De Digisk Folkspraakinstitut


Welcome to the language of the Digisk Institute of Folkspraak, the website where you can get all the information you need about the Digisk dialect of the Folkspraak language, which is intended to be a pan-Germanic language, developed as a community effort.


The objective is to make the Digisk dialect of Folkspraak:


If you need to lookup anything on Folkspraak, the reference grammar is here to view. The grammar is available in the following formats: PDF.

The grammar is still work in progress.


The previous dictionary with about 600 words was lost in a computer crash. I am recreating it now (properly backed up) and taking the chance to improve the process of coining words a little by using proto-germanic here and there.

Questions or not-so-questions

About this page

Spelling and grammar

Q: My question is not on the list!

A: Send me an e-mail or join the Folkspraak Yahoo group to ask the question there.

Q: "Folkspraak" has a double "a" in it, while the grammar does not allow this!

A: The name Folkspraak was coined years before the grammar was made, and has become so wide-spread that changing the name would not be practical. And it is not a problem - do you mind it that the name "English" is not conform the English spelling rules?

Q: Word X should be spelt differently! Conjugation Y should not be done that way!

A: My main rule is not to fix what isn't broken. Any change made to the grammar gives more confusion to any (potential) users of the language, and might scare them. Therefore I will not make any change to it other than adding rules where they don't exist yet, except if there is a very good reason to do so. On the other hand, when no rules exist on a particular subject, there is nothing against it to make them, if possible based on common use.

To illustrate this: Esperanto is the best-known international auxiliary language. It is also the one which has had the same grammar and spelling rules since it was invented. That cannot be a coincidence. The official Esperanto FAQ, the book "Spellingverandering van zin naar onzin" and EspEire all underscore the importance of stability:

"Many of the people who have attempted to promulgate international languages more "perfect" (i.e., more "international", more "logical", or whatever) than Esperanto have failed to understand that -- given a certain minimum standard of internationality, aesthetic quality, and ease of learning -- further tinkering not only fails to substantially improve the product, but interferes with the establishment of a large community of speakers."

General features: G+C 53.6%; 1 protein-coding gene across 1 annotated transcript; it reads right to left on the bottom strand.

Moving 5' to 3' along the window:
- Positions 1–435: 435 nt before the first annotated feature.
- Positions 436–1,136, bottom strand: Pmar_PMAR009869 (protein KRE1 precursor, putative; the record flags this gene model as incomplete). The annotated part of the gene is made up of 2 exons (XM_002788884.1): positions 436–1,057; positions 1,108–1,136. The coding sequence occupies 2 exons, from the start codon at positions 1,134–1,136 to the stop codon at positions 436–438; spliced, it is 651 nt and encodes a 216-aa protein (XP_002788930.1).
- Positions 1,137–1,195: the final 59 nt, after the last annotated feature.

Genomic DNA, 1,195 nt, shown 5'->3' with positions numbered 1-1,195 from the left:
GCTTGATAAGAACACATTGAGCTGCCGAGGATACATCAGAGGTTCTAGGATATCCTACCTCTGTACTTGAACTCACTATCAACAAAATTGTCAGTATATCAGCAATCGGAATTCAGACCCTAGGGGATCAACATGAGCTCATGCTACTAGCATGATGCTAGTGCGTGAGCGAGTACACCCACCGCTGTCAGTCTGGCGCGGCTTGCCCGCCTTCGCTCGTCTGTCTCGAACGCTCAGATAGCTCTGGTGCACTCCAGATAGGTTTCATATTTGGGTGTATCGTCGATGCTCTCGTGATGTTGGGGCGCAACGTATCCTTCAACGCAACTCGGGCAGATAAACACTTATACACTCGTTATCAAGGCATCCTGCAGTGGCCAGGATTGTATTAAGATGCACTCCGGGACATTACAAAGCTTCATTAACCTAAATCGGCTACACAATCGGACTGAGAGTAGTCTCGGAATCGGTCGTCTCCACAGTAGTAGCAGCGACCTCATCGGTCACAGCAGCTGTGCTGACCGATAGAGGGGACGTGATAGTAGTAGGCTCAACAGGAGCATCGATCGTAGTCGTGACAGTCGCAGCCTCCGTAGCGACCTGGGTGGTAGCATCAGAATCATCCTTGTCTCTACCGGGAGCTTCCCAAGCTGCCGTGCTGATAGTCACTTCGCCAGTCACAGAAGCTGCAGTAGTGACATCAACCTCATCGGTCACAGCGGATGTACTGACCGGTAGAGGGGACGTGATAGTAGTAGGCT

"Ido has had a large number of people backing it, and could have taken over Esperanto. However, after 1930 the language quickly drowned away. Under the lead of Jespersen there were constantly made "scientific" changes, that caused much emotional resistence and made the learning books unusable again and again. (...) Jespersen has never understood that (...) almost nobody wants to spend his whole life to constantly learn the many changes.

Until now, the tightly organised Esperantists have successfully rejected any attemt to change anything of the language. This resistance has a very rational (...) side. What applies to natural languages, applies equally to Esperanto: changes create arguments, make reading and writing more difficult and makes the 10.000 books translated to Esperanto less accessible, and that causes the number of reasons to learn the language to shrink. Who starts to learn Esperanto, also knows that his knowledge will not immediately be outdated because a Language Congress is inventing an Optimala Ortografio."

"The Delegatation subsequently recommended that this modified version should be implemented in place of Esperanto which resulted in a large number of Esperanto speakers converting to Ido. However, Ido was to eventually lose most of it's supporters due to an inability on the part of it's adherents to refrain from continually "modifying" the language which eventually resulted in most of it's speakers giving up on Ido because they were unable to keep track of all the changes."

Q: Rule Z should be changed, as it is irregular and inconsistent!

A: No, in most cases, it shouldn't. See this question for more information. Inconsistency is not a very good reason to change something. Again, Esperanto also has it's irregularities, though these do not cause any problems at all.

This page is copyright(c) 2003, Daan Goedkoop. All rights reserved. Nothing of this page may be duplicated and/or redistributed without preserving this copyright notice.

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